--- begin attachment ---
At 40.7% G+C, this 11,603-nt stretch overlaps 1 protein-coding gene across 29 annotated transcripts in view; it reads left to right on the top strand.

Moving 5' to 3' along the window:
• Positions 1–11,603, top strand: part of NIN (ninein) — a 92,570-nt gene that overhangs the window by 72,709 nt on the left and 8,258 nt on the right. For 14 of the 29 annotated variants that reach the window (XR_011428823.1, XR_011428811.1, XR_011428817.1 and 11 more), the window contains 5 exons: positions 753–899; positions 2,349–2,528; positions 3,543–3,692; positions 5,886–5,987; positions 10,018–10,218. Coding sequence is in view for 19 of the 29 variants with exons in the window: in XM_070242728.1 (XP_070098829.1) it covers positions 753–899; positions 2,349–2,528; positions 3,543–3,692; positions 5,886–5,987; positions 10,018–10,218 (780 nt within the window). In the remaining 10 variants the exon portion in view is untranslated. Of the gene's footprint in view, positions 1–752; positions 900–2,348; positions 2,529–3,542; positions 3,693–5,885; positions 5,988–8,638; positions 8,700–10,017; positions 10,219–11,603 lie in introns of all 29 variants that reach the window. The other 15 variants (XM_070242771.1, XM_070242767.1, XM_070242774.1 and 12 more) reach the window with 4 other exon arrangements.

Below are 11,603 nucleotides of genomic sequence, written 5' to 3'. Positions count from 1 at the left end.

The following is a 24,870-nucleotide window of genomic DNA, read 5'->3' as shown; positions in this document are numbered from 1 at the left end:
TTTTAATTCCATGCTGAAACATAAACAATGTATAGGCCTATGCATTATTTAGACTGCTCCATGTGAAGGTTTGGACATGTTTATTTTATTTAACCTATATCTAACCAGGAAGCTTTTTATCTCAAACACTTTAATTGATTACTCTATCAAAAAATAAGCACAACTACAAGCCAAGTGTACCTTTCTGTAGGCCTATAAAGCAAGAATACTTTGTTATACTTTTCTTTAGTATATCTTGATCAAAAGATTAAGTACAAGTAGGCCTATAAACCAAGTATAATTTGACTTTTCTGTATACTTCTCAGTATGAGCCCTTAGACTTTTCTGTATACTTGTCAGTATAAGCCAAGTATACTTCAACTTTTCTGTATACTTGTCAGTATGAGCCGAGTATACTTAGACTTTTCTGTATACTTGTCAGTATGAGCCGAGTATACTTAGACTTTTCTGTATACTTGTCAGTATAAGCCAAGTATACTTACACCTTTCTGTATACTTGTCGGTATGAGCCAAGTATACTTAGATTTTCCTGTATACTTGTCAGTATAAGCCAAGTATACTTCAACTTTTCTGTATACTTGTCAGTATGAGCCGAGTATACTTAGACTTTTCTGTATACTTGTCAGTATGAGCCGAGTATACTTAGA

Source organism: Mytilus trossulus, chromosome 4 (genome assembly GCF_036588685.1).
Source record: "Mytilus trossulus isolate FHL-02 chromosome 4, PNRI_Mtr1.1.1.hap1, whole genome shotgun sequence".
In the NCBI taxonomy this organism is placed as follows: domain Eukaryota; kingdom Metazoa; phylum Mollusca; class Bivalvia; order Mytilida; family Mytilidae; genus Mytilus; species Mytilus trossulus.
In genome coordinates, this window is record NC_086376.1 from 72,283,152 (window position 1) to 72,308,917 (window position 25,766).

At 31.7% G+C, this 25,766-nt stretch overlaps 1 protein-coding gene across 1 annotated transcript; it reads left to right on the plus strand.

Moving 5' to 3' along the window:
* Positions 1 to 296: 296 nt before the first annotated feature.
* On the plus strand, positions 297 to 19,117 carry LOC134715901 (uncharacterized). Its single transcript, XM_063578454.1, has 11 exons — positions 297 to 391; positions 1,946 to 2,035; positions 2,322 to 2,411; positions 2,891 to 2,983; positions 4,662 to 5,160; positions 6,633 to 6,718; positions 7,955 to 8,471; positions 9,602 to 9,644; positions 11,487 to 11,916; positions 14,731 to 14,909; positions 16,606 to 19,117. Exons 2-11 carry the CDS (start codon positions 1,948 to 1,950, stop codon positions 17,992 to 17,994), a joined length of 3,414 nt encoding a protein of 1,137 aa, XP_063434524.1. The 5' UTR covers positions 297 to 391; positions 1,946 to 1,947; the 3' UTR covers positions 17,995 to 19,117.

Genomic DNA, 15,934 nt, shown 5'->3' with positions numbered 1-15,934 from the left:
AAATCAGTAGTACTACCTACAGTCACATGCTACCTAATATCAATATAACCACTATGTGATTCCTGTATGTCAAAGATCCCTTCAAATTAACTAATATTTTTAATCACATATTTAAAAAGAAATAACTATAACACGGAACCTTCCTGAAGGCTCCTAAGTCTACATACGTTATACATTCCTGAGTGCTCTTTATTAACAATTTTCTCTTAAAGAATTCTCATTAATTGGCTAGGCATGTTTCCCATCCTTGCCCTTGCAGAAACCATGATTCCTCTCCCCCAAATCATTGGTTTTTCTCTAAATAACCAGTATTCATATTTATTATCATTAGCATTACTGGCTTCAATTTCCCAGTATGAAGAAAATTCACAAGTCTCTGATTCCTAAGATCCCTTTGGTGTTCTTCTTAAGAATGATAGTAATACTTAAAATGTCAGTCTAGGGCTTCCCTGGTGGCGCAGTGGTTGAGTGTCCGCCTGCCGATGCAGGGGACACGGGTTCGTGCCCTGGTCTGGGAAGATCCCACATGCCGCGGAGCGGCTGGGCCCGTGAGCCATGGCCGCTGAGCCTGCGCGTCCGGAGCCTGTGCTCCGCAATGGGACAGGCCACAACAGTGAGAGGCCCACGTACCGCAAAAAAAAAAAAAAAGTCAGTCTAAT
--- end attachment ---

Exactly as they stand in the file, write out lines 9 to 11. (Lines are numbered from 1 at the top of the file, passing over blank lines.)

In the NCBI taxonomy this organism is placed as follows: domain Eukaryota; kingdom Metazoa; phylum Mollusca; class Bivalvia; order Mytilida; family Mytilidae; genus Mytilus; species Mytilus trossulus.
In genome coordinates, this window is record NC_086376.1 from 72,283,152 (window position 1) to 72,308,917 (window position 25,766).

At 31.7% G+C, this 25,766-nt stretch overlaps 1 protein-coding gene across 1 annotated transcript; it reads left to right on the plus strand.